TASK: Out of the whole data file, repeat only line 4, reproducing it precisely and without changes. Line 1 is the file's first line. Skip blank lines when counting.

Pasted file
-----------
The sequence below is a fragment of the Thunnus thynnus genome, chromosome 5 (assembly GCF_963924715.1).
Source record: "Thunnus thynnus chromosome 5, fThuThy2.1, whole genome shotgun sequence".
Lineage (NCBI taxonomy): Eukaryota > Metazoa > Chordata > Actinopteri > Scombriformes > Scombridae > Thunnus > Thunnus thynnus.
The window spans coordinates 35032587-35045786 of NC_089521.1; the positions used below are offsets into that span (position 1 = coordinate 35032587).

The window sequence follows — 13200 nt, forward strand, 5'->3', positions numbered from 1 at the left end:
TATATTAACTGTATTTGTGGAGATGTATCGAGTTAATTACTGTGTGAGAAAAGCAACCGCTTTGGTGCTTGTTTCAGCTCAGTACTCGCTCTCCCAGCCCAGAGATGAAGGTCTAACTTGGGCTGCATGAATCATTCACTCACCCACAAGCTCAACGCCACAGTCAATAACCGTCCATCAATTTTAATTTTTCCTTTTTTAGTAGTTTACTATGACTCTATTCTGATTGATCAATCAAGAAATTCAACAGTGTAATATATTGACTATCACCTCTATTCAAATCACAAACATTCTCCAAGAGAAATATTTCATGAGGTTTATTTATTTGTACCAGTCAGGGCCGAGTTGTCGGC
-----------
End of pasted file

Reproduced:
The window spans coordinates 35032587-35045786 of NC_089521.1; the positions used below are offsets into that span (position 1 = coordinate 35032587).